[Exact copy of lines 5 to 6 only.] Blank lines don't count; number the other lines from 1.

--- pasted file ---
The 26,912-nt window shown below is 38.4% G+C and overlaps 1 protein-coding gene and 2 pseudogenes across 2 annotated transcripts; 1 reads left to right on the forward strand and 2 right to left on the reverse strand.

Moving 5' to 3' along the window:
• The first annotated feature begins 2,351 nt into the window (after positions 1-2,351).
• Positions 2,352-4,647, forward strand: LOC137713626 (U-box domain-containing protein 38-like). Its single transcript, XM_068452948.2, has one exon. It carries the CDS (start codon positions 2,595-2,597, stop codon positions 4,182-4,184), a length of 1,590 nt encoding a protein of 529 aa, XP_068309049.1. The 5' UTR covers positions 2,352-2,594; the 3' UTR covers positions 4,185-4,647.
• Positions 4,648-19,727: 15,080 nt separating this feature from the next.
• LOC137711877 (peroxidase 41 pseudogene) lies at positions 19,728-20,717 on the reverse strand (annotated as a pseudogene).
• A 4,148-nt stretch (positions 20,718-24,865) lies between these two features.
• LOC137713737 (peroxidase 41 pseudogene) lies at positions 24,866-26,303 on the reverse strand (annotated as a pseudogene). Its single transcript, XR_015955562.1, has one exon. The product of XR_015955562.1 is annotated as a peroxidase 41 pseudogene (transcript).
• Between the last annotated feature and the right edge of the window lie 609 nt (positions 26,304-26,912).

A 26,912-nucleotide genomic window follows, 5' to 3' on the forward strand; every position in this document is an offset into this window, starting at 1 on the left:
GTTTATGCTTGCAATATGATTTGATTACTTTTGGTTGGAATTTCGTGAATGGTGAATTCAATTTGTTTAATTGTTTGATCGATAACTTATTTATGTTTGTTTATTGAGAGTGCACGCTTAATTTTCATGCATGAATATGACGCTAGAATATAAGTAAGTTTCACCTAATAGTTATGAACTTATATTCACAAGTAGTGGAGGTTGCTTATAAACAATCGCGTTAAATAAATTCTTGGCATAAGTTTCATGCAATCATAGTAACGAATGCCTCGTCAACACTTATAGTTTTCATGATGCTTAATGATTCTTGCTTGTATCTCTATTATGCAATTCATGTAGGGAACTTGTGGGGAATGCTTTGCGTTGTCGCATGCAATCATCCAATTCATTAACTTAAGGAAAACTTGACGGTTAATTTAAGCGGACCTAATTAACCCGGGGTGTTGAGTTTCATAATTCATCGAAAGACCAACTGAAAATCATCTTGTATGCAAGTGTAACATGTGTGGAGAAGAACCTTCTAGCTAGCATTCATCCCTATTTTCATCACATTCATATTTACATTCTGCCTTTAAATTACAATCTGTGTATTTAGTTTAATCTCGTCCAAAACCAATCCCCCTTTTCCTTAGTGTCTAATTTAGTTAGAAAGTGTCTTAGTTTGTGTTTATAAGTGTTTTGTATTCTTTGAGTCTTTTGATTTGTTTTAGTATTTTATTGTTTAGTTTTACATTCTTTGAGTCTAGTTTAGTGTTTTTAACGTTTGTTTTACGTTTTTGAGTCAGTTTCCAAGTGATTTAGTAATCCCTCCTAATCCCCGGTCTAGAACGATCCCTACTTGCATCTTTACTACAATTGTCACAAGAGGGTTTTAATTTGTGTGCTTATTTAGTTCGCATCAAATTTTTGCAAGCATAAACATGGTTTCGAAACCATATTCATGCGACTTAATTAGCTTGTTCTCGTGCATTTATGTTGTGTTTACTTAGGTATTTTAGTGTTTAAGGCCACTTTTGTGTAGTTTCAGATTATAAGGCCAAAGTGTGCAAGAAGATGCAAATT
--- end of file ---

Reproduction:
• Positions 4,648-19,727: 15,080 nt separating this feature from the next.
• LOC137711877 (peroxidase 41 pseudogene) lies at positions 19,728-20,717 on the reverse strand (annotated as a pseudogene).